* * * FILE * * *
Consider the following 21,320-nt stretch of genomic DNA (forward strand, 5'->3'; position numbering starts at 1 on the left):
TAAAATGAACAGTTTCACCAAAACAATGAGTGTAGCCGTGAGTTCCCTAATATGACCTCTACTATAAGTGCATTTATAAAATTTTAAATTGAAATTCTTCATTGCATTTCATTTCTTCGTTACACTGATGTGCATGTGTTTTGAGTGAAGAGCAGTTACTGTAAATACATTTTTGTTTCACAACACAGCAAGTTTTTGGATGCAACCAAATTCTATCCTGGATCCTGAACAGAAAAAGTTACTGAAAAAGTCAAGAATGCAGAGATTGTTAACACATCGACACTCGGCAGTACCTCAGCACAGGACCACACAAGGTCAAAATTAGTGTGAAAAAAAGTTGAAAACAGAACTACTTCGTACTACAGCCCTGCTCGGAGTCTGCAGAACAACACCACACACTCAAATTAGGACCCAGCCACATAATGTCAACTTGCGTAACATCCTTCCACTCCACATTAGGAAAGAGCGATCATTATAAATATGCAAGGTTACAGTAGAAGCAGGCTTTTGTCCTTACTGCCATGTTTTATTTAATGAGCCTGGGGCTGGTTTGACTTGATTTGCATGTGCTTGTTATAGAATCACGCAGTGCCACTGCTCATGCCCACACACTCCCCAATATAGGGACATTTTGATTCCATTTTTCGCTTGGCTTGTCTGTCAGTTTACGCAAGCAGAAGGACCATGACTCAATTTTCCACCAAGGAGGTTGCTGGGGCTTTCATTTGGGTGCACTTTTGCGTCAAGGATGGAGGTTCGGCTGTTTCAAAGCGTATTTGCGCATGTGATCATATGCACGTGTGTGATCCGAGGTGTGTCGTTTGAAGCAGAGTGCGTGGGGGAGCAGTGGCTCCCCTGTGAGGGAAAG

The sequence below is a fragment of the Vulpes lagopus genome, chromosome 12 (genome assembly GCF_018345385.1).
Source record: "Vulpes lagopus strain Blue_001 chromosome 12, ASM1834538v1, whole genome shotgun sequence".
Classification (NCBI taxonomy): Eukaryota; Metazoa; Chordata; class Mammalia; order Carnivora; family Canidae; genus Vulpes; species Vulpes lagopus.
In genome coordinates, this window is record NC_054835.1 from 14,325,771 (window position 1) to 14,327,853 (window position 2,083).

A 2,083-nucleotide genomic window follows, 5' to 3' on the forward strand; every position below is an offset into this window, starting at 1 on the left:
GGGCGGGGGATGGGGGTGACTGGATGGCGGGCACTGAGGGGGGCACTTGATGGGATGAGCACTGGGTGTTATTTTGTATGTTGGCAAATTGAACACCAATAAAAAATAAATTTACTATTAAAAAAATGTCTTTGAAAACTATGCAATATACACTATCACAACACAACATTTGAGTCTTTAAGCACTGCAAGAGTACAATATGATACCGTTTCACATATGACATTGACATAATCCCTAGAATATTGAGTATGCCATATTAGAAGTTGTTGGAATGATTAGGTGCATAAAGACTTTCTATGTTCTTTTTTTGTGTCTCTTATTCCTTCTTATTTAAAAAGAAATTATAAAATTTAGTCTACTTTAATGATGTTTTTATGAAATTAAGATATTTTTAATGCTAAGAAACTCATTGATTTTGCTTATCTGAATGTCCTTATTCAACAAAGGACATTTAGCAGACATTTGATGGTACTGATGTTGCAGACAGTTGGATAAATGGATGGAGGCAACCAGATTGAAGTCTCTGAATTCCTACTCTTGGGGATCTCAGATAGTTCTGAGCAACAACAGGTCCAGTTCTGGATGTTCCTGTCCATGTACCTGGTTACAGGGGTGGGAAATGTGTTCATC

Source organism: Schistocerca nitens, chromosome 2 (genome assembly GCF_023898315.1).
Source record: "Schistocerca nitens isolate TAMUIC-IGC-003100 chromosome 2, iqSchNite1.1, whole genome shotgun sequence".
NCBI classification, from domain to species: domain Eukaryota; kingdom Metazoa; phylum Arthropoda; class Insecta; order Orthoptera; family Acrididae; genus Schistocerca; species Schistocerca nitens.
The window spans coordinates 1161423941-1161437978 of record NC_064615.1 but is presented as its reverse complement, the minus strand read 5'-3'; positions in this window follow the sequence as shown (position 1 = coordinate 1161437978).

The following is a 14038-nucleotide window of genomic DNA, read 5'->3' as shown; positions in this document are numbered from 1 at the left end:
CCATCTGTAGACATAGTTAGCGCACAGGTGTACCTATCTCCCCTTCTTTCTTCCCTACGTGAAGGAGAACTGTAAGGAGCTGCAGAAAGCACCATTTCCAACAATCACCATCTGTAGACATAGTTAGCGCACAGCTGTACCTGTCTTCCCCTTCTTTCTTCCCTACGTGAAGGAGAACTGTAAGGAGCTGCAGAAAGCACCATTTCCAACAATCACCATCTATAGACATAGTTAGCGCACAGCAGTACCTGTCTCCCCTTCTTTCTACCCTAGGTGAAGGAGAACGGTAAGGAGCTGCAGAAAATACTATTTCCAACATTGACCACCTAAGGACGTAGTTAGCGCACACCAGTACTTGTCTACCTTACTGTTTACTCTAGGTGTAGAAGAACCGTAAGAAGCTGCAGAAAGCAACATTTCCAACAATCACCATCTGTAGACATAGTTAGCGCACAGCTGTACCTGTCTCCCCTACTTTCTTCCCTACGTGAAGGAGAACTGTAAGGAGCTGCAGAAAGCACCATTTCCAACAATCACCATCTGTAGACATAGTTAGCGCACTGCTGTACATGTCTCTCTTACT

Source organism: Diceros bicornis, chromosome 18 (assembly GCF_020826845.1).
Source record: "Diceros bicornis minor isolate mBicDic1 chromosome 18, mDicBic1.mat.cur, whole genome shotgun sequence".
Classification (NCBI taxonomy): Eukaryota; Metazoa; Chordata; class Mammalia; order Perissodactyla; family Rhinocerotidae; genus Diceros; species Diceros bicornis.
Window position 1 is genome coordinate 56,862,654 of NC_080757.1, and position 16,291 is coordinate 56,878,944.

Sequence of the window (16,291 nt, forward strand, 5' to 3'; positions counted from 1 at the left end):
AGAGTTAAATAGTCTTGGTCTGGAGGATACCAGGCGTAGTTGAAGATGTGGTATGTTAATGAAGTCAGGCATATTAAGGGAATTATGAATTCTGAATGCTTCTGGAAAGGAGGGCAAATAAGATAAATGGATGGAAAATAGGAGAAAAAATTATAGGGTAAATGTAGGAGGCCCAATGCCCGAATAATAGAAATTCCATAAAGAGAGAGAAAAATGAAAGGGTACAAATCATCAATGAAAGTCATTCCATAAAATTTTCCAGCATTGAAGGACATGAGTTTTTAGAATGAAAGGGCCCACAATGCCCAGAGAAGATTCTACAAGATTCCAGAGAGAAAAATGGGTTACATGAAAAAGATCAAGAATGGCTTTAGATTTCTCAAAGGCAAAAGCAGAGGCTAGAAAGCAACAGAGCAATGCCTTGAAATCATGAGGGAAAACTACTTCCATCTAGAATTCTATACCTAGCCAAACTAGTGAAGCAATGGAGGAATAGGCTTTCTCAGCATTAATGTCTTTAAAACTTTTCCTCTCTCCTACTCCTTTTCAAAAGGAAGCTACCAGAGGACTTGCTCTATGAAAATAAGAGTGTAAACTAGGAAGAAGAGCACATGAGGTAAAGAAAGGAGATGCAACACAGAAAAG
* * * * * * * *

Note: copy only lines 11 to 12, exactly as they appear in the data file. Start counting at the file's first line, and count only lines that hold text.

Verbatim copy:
NCBI classification, from domain to species: domain Eukaryota; kingdom Metazoa; phylum Arthropoda; class Insecta; order Orthoptera; family Acrididae; genus Schistocerca; species Schistocerca nitens.
The window spans coordinates 1161423941-1161437978 of record NC_064615.1 but is presented as its reverse complement, the minus strand read 5'-3'; positions in this window follow the sequence as shown (position 1 = coordinate 1161437978).